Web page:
Foley is very skeptical of the International Criminal Court -- and not only because the United States has undermined it at every turn, refusing to allow any possibility that possibly criminal actions by our own military might ever be subject to review by an international body. (That's the content of our beloved "American exceptionalism" in the real world: impunity.) Without genuine assent from all the world's great military powers, the ICC remains a backwater functional only "for dealing with mid-level thugs and warlords or retired dictators" -- yet too often the threat of punishment from this ineffectual body only makes ending local conflicts more difficult.

Even some people in Britain and other parts of the rich world who might be expected to be friends of NGO aid work rather lightly refuse to engage imaginatively with the implications of Annan's question. Foley laments

a long-standing ambivalence by a section of the left towards human rights and humanitarianism. The idea that rights should be defended for their own sake or that interventions should be judged by the criteria of whether they help or harm people is derided as naive. The more important issue, these leftists argue, is 'whose side you are on' in a global ideological struggle. This used to be defined in cold war terms but is increasingly presented as one of 'anti-imperialism' versus 'liberal interventionism'. Traditionally, many on the left and right of the political spectrum were prepared to overlook human rights violations when committed by their allies, or refrain from denouncing them lest it provide 'propaganda' for their opponents.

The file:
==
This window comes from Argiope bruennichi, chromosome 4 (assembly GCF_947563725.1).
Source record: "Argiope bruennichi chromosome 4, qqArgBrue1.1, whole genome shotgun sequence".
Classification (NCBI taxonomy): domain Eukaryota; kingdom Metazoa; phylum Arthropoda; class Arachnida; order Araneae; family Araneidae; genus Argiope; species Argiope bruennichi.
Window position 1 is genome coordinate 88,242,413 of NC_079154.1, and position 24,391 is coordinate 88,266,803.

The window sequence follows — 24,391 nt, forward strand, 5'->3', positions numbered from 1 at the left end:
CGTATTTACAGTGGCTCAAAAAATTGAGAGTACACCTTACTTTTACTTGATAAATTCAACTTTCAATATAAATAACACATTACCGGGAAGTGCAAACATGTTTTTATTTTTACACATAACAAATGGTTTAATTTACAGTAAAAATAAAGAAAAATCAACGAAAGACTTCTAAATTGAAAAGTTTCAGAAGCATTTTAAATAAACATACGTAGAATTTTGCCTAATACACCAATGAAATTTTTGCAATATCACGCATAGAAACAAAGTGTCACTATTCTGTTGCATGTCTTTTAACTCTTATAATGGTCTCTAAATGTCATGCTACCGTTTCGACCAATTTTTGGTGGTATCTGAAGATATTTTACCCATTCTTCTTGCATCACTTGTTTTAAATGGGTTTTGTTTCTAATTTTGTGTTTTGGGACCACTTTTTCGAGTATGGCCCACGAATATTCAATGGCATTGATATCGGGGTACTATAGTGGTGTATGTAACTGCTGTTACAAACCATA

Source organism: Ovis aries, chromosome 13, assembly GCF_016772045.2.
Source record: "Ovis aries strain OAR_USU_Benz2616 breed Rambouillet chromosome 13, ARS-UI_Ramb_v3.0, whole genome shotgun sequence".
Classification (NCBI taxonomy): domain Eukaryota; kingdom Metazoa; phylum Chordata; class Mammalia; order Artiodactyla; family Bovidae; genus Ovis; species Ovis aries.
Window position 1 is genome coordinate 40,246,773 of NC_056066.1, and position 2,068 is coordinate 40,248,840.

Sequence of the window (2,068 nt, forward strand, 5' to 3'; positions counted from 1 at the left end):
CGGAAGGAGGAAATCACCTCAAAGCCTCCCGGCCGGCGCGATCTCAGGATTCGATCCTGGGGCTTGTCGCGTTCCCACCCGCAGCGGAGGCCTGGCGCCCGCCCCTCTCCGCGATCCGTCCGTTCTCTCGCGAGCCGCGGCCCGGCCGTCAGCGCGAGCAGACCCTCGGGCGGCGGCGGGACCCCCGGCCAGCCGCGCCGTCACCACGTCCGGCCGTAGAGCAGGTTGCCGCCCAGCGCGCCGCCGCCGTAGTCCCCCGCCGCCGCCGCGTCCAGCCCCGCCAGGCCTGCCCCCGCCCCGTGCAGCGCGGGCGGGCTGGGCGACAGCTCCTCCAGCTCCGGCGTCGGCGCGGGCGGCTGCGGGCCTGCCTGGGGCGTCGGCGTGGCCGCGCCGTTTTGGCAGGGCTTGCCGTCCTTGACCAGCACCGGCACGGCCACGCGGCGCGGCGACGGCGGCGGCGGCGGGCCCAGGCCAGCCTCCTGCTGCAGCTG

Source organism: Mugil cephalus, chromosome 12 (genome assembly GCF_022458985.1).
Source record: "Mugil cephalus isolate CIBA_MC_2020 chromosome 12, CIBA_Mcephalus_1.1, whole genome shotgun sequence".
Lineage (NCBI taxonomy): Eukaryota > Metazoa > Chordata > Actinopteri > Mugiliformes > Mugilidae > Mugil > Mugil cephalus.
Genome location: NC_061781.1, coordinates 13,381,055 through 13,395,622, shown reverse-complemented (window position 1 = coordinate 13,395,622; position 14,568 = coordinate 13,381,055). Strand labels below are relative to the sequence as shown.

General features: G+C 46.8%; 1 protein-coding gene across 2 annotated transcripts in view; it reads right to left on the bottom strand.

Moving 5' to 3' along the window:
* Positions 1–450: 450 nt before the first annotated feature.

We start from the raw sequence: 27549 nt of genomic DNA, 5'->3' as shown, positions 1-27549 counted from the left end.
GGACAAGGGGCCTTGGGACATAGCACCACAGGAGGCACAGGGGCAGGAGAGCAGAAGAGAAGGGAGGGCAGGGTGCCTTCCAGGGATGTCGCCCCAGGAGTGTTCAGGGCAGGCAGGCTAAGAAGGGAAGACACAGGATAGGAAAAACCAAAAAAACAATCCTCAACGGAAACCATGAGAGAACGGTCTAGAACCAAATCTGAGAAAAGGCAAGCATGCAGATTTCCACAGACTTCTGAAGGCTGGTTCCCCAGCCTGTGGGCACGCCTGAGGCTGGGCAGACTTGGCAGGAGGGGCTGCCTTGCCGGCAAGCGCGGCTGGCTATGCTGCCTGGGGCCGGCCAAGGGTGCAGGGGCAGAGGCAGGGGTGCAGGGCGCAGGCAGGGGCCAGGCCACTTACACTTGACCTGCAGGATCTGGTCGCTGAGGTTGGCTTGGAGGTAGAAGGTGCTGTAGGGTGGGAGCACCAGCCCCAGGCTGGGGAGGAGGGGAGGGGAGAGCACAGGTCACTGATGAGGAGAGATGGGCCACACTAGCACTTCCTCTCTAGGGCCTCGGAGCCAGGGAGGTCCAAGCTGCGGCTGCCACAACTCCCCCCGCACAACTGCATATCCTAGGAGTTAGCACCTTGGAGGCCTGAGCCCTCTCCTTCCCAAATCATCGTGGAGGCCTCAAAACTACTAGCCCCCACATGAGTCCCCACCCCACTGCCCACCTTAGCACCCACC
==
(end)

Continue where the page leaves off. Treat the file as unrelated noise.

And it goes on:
The UN intervention that didn't happen in the Sudan's Darfur region in the last decade -- despite the diligent urging of some humanitarian organizations that the refugee crisis there amounted to "genocide" -- provides Foley with an example of what he considers culpable political incapacity on the part of humanitarian organizations.

One of the noticeable differences between human rights and humanitarian organizations is that the former err on the side of caution when reporting violations, whereas the latter never knowingly understate the scale of a crisis. Advocacy reporting is not humanitarianism's core business and many organizations often use their reports for other purposes, such as fund-raising. Even with the best intentions, there may be a temptation to dramatize a particular crisis, since the general view is that no harm can come from making people care too much about suffering. This means there will always be potential issues of fact-checking, quality control and manipulation...